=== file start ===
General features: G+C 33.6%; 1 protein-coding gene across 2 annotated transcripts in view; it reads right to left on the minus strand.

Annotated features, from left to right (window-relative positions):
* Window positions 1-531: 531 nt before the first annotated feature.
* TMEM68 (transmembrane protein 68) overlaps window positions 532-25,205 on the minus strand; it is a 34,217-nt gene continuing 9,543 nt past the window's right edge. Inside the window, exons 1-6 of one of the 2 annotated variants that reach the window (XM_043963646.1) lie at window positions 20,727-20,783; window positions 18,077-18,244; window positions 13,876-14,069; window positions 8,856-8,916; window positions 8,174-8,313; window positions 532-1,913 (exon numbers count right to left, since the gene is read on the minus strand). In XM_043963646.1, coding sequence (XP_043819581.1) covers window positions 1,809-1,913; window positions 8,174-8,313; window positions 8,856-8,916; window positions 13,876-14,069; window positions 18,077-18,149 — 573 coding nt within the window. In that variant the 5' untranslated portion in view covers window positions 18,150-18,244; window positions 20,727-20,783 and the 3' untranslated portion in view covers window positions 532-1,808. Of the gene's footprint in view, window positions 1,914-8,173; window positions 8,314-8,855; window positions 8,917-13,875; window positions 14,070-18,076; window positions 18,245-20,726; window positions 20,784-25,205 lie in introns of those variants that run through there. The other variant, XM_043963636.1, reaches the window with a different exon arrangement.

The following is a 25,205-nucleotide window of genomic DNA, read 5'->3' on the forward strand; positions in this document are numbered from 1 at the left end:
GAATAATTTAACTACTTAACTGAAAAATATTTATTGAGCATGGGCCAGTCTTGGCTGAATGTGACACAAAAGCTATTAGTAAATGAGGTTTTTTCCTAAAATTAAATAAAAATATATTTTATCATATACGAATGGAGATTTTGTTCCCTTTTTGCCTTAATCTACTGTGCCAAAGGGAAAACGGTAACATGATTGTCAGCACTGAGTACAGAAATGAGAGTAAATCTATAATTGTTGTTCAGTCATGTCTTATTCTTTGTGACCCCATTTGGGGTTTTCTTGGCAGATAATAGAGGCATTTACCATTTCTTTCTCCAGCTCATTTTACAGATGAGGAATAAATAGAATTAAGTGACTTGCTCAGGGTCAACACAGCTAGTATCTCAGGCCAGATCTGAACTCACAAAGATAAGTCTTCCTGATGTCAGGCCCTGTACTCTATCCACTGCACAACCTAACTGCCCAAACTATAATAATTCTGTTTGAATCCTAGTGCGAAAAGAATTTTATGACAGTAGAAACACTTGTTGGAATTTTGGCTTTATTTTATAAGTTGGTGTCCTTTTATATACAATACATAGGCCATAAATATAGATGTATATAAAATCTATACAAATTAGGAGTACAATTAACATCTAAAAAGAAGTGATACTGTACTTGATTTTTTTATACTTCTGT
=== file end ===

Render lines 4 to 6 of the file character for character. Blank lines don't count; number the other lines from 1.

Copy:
* TMEM68 (transmembrane protein 68) overlaps window positions 532-25,205 on the minus strand; it is a 34,217-nt gene continuing 9,543 nt past the window's right edge. Inside the window, exons 1-6 of one of the 2 annotated variants that reach the window (XM_043963646.1) lie at window positions 20,727-20,783; window positions 18,077-18,244; window positions 13,876-14,069; window positions 8,856-8,916; window positions 8,174-8,313; window positions 532-1,913 (exon numbers count right to left, since the gene is read on the minus strand). In XM_043963646.1, coding sequence (XP_043819581.1) covers window positions 1,809-1,913; window positions 8,174-8,313; window positions 8,856-8,916; window positions 13,876-14,069; window positions 18,077-18,149 — 573 coding nt within the window. In that variant the 5' untranslated portion in view covers window positions 18,150-18,244; window positions 20,727-20,783 and the 3' untranslated portion in view covers window positions 532-1,808. Of the gene's footprint in view, window positions 1,914-8,173; window positions 8,314-8,855; window positions 8,917-13,875; window positions 14,070-18,076; window positions 18,245-20,726; window positions 20,784-25,205 lie in introns of those variants that run through there. The other variant, XM_043963636.1, reaches the window with a different exon arrangement.

The following is a 25,205-nucleotide window of genomic DNA, read 5'->3' on the forward strand; positions in this document are numbered from 1 at the left end:
GAATAATTTAACTACTTAACTGAAAAATATTTATTGAGCATGGGCCAGTCTTGGCTGAATGTGACACAAAAGCTATTAGTAAATGAGGTTTTTTCCTAAAATTAAATAAAAATATATTTTATCATATACGAATGGAGATTTTGTTCCCTTTTTGCCTTAATCTACTGTGCCAAAGGGAAAACGGTAACATGATTGTCAGCACTGAGTACAGAAATGAGAGTAAATCTATAATTGTTGTTCAGTCATGTCTTATTCTTTGTGACCCCATTTGGGGTTTTCTTGGCAGATAATAGAGGCATTTACCATTTCTTTCTCCAGCTCATTTTACAGATGAGGAATAAATAGAATTAAGTGACTTGCTCAGGGTCAACACAGCTAGTATCTCAGGCCAGATCTGAACTCACAAAGATAAGTCTTCCTGATGTCAGGCCCTGTACTCTATCCACTGCACAACCTAACTGCCCAAACTATAATAATTCTGTTTGAATCCTAGTGCGAAAAGAATTTTATGACAGTAGAAACACTTGTTGGAATTTTGGCTTTATTTTATAAGTTGGTGTCCTTTTATATACAATACATAGGCCATAAATATAGATGTATATAAAATCTATACAAATTAGGAGTACAATTAACATCTAAAAAGAAGTGATACTGTACTTGATTTTTTTATACTTCTGT